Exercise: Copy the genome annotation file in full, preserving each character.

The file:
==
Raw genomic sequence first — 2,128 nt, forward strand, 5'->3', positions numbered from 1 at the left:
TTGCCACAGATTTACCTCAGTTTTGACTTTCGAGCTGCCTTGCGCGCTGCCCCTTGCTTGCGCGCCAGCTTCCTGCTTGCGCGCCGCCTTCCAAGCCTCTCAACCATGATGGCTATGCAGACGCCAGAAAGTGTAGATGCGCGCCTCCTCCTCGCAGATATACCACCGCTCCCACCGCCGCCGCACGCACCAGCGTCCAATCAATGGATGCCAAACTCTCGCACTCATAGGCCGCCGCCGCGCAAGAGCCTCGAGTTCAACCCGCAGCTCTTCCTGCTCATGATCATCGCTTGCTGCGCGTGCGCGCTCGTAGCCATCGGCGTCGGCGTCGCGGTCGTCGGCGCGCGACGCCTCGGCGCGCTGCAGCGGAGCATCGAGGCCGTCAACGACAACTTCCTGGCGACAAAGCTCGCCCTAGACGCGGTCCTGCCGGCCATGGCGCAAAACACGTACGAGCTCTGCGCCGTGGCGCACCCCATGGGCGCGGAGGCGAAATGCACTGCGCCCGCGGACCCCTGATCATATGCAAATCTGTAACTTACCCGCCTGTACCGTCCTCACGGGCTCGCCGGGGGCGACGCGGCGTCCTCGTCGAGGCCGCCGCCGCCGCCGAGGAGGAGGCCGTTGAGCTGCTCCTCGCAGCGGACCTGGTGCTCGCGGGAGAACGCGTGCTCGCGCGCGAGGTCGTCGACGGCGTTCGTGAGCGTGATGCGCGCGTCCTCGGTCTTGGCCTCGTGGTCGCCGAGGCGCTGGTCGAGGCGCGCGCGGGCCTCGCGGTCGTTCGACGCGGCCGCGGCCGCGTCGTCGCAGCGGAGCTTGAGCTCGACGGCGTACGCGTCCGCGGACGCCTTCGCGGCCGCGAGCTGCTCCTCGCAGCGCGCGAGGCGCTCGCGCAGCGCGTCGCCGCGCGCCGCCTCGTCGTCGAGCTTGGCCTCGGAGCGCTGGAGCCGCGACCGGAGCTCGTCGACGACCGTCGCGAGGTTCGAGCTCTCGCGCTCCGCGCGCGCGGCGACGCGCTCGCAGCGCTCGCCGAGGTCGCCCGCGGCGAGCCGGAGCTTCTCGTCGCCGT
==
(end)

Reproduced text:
Raw genomic sequence first — 2,128 nt, forward strand, 5'->3', positions numbered from 1 at the left:
TTGCCACAGATTTACCTCAGTTTTGACTTTCGAGCTGCCTTGCGCGCTGCCCCTTGCTTGCGCGCCAGCTTCCTGCTTGCGCGCCGCCTTCCAAGCCTCTCAACCATGATGGCTATGCAGACGCCAGAAAGTGTAGATGCGCGCCTCCTCCTCGCAGATATACCACCGCTCCCACCGCCGCCGCACGCACCAGCGTCCAATCAATGGATGCCAAACTCTCGCACTCATAGGCCGCCGCCGCGCAAGAGCCTCGAGTTCAACCCGCAGCTCTTCCTGCTCATGATCATCGCTTGCTGCGCGTGCGCGCTCGTAGCCATCGGCGTCGGCGTCGCGGTCGTCGGCGCGCGACGCCTCGGCGCGCTGCAGCGGAGCATCGAGGCCGTCAACGACAACTTCCTGGCGACAAAGCTCGCCCTAGACGCGGTCCTGCCGGCCATGGCGCAAAACACGTACGAGCTCTGCGCCGTGGCGCACCCCATGGGCGCGGAGGCGAAATGCACTGCGCCCGCGGACCCCTGATCATATGCAAATCTGTAACTTACCCGCCTGTACCGTCCTCACGGGCTCGCCGGGGGCGACGCGGCGTCCTCGTCGAGGCCGCCGCCGCCGCCGAGGAGGAGGCCGTTGAGCTGCTCCTCGCAGCGGACCTGGTGCTCGCGGGAGAACGCGTGCTCGCGCGCGAGGTCGTCGACGGCGTTCGTGAGCGTGATGCGCGCGTCCTCGGTCTTGGCCTCGTGGTCGCCGAGGCGCTGGTCGAGGCGCGCGCGGGCCTCGCGGTCGTTCGACGCGGCCGCGGCCGCGTCGTCGCAGCGGAGCTTGAGCTCGACGGCGTACGCGTCCGCGGACGCCTTCGCGGCCGCGAGCTGCTCCTCGCAGCGCGCGAGGCGCTCGCGCAGCGCGTCGCCGCGCGCCGCCTCGTCGTCGAGCTTGGCCTCGGAGCGCTGGAGCCGCGACCGGAGCTCGTCGACGACCGTCGCGAGGTTCGAGCTCTCGCGCTCCGCGCGCGCGGCGACGCGCTCGCAGCGCTCGCCGAGGTCGCCCGCGGCGAGCCGGAGCTTCTCGTCGCCGT